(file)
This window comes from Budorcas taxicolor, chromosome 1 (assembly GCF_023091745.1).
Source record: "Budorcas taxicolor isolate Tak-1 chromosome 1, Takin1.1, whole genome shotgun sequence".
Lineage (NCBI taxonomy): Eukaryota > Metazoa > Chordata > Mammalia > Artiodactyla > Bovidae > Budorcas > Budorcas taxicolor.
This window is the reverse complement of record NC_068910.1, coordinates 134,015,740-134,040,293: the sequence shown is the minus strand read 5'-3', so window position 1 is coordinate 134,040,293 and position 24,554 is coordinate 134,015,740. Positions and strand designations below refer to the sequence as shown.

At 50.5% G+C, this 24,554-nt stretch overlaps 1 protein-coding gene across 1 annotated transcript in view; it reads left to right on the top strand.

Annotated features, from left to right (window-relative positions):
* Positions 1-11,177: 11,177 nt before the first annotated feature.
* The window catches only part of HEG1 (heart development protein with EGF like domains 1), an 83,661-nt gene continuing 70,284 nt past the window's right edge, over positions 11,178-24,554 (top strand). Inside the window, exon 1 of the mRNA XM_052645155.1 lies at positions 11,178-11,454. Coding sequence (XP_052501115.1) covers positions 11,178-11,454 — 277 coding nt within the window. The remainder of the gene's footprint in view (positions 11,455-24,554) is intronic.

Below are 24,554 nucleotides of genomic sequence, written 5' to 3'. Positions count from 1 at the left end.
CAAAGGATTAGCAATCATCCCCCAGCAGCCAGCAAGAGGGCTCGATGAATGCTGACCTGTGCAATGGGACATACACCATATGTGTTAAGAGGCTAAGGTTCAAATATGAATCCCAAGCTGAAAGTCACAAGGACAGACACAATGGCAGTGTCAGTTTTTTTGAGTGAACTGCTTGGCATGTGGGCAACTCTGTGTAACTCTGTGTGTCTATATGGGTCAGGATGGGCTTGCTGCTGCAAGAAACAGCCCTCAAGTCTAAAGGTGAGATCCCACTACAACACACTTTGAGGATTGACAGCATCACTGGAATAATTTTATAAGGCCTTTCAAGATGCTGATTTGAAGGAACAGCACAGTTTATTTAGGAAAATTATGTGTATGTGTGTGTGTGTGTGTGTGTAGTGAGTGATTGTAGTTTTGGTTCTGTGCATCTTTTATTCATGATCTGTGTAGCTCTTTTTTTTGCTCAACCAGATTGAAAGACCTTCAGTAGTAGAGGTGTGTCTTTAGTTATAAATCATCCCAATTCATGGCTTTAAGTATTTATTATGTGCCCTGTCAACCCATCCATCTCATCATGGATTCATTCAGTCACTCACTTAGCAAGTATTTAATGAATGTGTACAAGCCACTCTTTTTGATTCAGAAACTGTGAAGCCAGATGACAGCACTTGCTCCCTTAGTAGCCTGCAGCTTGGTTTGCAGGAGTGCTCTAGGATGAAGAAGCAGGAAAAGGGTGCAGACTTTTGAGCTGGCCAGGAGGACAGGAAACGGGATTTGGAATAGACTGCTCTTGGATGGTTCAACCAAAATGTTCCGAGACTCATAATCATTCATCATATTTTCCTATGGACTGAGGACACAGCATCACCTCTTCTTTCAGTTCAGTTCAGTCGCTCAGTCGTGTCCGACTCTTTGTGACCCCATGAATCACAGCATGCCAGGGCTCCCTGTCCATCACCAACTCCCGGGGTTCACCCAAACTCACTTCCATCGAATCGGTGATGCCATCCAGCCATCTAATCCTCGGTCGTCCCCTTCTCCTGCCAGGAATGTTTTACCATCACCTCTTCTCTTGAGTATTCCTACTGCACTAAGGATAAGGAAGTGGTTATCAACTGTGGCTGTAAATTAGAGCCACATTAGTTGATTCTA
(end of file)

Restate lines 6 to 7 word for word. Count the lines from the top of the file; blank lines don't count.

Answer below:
Annotated features, from left to right (window-relative positions):
* Positions 1-11,177: 11,177 nt before the first annotated feature.